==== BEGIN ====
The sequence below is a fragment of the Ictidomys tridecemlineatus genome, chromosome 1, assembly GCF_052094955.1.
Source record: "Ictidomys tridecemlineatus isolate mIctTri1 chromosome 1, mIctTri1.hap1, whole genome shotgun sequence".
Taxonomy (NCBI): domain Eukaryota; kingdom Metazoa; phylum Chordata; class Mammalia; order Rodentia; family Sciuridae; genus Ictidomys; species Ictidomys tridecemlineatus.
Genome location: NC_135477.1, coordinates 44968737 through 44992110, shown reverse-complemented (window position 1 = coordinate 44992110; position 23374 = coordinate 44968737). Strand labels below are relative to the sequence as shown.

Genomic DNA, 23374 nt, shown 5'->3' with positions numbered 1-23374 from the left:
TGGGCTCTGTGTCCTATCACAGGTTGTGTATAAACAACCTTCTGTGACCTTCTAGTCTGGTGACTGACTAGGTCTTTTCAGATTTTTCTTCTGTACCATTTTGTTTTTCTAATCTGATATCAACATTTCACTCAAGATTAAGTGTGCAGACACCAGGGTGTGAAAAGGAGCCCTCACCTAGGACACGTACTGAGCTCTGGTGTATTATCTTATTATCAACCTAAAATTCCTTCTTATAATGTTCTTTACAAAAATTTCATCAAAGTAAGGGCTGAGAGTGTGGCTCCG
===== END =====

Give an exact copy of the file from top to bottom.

The sequence below is a fragment of the Ictidomys tridecemlineatus genome, chromosome 1, assembly GCF_052094955.1.
Source record: "Ictidomys tridecemlineatus isolate mIctTri1 chromosome 1, mIctTri1.hap1, whole genome shotgun sequence".
Taxonomy (NCBI): domain Eukaryota; kingdom Metazoa; phylum Chordata; class Mammalia; order Rodentia; family Sciuridae; genus Ictidomys; species Ictidomys tridecemlineatus.
Genome location: NC_135477.1, coordinates 44968737 through 44992110, shown reverse-complemented (window position 1 = coordinate 44992110; position 23374 = coordinate 44968737). Strand labels below are relative to the sequence as shown.

Genomic DNA, 23374 nt, shown 5'->3' with positions numbered 1-23374 from the left:
TGGGCTCTGTGTCCTATCACAGGTTGTGTATAAACAACCTTCTGTGACCTTCTAGTCTGGTGACTGACTAGGTCTTTTCAGATTTTTCTTCTGTACCATTTTGTTTTTCTAATCTGATATCAACATTTCACTCAAGATTAAGTGTGCAGACACCAGGGTGTGAAAAGGAGCCCTCACCTAGGACACGTACTGAGCTCTGGTGTATTATCTTATTATCAACCTAAAATTCCTTCTTATAATGTTCTTTACAAAAATTTCATCAAAGTAAGGGCTGAGAGTGTGGCTCCG